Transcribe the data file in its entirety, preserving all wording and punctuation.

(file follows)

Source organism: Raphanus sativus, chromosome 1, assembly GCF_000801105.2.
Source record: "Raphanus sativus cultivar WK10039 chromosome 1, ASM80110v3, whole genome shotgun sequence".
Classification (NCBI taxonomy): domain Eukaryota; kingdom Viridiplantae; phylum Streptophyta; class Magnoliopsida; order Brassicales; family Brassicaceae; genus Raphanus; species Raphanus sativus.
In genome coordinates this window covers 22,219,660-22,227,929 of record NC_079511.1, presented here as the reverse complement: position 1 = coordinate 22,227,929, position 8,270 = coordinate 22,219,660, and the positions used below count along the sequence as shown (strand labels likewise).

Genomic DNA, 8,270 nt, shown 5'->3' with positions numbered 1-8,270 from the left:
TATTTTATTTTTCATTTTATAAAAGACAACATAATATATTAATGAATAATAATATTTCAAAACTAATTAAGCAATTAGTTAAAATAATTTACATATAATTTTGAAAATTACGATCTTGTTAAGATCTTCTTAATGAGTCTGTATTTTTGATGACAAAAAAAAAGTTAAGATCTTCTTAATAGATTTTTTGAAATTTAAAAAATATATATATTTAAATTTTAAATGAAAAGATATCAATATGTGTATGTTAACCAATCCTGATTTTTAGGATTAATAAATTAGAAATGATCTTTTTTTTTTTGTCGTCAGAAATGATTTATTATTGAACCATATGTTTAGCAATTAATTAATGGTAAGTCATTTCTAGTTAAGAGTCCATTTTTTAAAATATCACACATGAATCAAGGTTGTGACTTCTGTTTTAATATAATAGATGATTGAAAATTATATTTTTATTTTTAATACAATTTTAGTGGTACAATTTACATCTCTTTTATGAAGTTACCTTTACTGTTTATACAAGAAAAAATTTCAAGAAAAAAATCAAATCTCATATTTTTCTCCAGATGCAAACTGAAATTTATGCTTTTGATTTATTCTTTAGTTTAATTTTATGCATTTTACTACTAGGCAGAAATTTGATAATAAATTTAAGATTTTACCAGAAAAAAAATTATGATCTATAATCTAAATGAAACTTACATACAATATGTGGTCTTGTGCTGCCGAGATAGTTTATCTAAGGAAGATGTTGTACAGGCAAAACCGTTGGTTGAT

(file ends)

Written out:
Source organism: Raphanus sativus, chromosome 1, assembly GCF_000801105.2.
Source record: "Raphanus sativus cultivar WK10039 chromosome 1, ASM80110v3, whole genome shotgun sequence".
Classification (NCBI taxonomy): domain Eukaryota; kingdom Viridiplantae; phylum Streptophyta; class Magnoliopsida; order Brassicales; family Brassicaceae; genus Raphanus; species Raphanus sativus.
In genome coordinates this window covers 22,219,660-22,227,929 of record NC_079511.1, presented here as the reverse complement: position 1 = coordinate 22,227,929, position 8,270 = coordinate 22,219,660, and the positions used below count along the sequence as shown (strand labels likewise).

Genomic DNA, 8,270 nt, shown 5'->3' with positions numbered 1-8,270 from the left:
TATTTTATTTTTCATTTTATAAAAGACAACATAATATATTAATGAATAATAATATTTCAAAACTAATTAAGCAATTAGTTAAAATAATTTACATATAATTTTGAAAATTACGATCTTGTTAAGATCTTCTTAATGAGTCTGTATTTTTGATGACAAAAAAAAAGTTAAGATCTTCTTAATAGATTTTTTGAAATTTAAAAAATATATATATTTAAATTTTAAATGAAAAGATATCAATATGTGTATGTTAACCAATCCTGATTTTTAGGATTAATAAATTAGAAATGATCTTTTTTTTTTTGTCGTCAGAAATGATTTATTATTGAACCATATGTTTAGCAATTAATTAATGGTAAGTCATTTCTAGTTAAGAGTCCATTTTTTAAAATATCACACATGAATCAAGGTTGTGACTTCTGTTTTAATATAATAGATGATTGAAAATTATATTTTTATTTTTAATACAATTTTAGTGGTACAATTTACATCTCTTTTATGAAGTTACCTTTACTGTTTATACAAGAAAAAATTTCAAGAAAAAAATCAAATCTCATATTTTTCTCCAGATGCAAACTGAAATTTATGCTTTTGATTTATTCTTTAGTTTAATTTTATGCATTTTACTACTAGGCAGAAATTTGATAATAAATTTAAGATTTTACCAGAAAAAAAATTATGATCTATAATCTAAATGAAACTTACATACAATATGTGGTCTTGTGCTGCCGAGATAGTTTATCTAAGGAAGATGTTGTACAGGCAAAACCGTTGGTTGAT